Saturday, April 19, 2014
Those ideas can be pretty baroque, these days, after around a century of men in tights and domestic squabbles and teenage hijinks and cute kids -- the baseline has been set, and creators can bounce off from it in any direction. That's my theory about Sex Criminals, at least, which is somewhere in the loose territory defined by superheroes, crime stories, romance, and wild talents.
Suzie has a surprising ability: time stops all around her when she orgasms. Until the first time she had sex, she wasn't 100% sure that was weird -- who doesn't assume that her experiences are normal? But it is weird, and she came to get used to The Quiet, as she called it, as she grew up and got a job as a librarian.
Until she met Jon, who can do the very same thing. Luckily, their first encounter led to simultaneous orgasms -- or maybe this ability is a bit more elastic than that, but it looks pretty simultaneous -- and they each realized what they'd found. Doubly luckily, they like each other even aside from sharing that power, and they start to tell each other their stories and experiment with their abilities.
So much for Sex. The Criminals part is more complicated, and gets into the ways the worldbuilding isn't quite as solid. Suzy is a librarian, but that library is going to be knocked down and taken over by a bank. Oddly, the library doesn't seem to be a government function, but some private business, a rogue branch of Mudie's that fell through a timeslip. It doesn't have the problems of a government branch: lack of funding, opposition from politicians, bad leadership. And it can't solve its problems the way a government library could -- you don't see local banks evicting libraries very often, or their few librarians squirreling away the books in their apartments to save them.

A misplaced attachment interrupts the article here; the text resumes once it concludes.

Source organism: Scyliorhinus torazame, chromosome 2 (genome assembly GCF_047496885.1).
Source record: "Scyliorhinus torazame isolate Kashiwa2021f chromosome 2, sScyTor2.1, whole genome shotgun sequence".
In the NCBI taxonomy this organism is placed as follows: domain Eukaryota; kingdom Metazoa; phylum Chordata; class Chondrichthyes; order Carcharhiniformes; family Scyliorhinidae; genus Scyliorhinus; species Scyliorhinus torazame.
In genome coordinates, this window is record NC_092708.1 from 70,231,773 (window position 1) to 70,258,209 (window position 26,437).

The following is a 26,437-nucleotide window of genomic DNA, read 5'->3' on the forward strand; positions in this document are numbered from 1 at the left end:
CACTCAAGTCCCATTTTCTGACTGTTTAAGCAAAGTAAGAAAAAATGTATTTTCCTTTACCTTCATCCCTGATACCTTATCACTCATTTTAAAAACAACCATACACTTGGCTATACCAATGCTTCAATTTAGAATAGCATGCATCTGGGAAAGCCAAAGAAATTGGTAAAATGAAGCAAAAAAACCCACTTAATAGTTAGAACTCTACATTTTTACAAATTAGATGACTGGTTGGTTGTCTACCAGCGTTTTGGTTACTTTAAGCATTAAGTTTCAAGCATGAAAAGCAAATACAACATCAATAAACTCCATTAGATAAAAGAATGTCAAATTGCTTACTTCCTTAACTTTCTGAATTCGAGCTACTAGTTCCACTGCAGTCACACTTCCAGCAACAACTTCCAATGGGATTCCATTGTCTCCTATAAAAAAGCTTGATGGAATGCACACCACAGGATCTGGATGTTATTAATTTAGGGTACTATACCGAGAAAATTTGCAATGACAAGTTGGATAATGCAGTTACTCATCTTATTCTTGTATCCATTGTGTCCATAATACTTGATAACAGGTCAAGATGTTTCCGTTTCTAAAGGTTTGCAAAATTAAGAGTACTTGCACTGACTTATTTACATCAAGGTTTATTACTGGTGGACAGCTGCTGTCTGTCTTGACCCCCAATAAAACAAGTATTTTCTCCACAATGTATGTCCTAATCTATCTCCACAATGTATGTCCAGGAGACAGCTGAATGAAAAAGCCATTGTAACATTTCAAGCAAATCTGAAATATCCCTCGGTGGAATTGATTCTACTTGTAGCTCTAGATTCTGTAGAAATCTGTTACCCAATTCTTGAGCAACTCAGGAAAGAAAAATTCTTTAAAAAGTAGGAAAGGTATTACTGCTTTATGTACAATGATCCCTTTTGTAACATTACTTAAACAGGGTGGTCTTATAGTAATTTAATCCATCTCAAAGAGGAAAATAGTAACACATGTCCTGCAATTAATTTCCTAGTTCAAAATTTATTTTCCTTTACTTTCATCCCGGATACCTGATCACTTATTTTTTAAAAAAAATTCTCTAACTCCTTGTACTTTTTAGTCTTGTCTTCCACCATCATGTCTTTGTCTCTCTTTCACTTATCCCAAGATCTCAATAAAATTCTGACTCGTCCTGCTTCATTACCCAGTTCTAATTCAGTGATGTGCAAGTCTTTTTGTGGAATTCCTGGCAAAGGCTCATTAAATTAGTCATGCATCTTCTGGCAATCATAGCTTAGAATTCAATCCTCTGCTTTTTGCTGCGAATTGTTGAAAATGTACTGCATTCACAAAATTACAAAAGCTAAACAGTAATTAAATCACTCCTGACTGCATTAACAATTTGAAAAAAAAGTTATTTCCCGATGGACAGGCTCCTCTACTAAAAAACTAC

All that is to say: Suzie needs a lot of money to save the library. Jon works at the big bank in town -- an unnamed, probably medium-sized town, situated nowhere in particular -- and already has anger issues, so he determines that they should steal the money from the bank that they need to pay back. It's elegant, certainly, but it ignores a lot of issues -- firstly, wouldn't the bank be surprised and suspicious when the nearly-insolvent library suddenly pays off its building loan?
Anyway, they start robbing banks, And they start attracting attention. And they have never considered that they discovered each other serendipitously -- in what seems to be their early twenties -- which implies that they're not alone. And that's how they become Sex Criminals.
Sex Criminals Vol. 1: One Weird Trick collects the first five issues of this ongoing series, written by current hot Marvel writer Matt Fraction and drawn by Chip Zdarsky. The story is not complete here, not by a long shot. But it's a good beginning, and Suzie is an engaging, wonderful character -- and Fraction was very smart to focus on her, since that makes this more the story of a woman's wants and needs and loves, when it could so easily have gotten silly or self-parodic or squickily male-fantasy-fulfillment. (See the movie Cashback for a related idea that skates much closer to the black hole of creepiness.)
Sex Criminals has gotten a lot of attention, because it is smart and funny and feels deeply true about this one young woman's voice and life and desire. Zdarsky's art has a solid indy look to it, full of figures with realistic proportions and regular body language. (Which is exceedingly rare these days, in any comic book about people who can do strange things.) And Fraction tells this story in a compellingly gnarly way, having Suzie address the reader directly and moving among levels of flashback seamlessly to merge Suzie's childhood, teen years, and time with Jon. It's too early to say where the story is going, but, from the chunk we have so far, it's exciting and engaging and sexy in all of the best ways. And who doesn't want more comics about fun, happy, fulfilling sex?
Book-A-Day 2014 Introduction and Index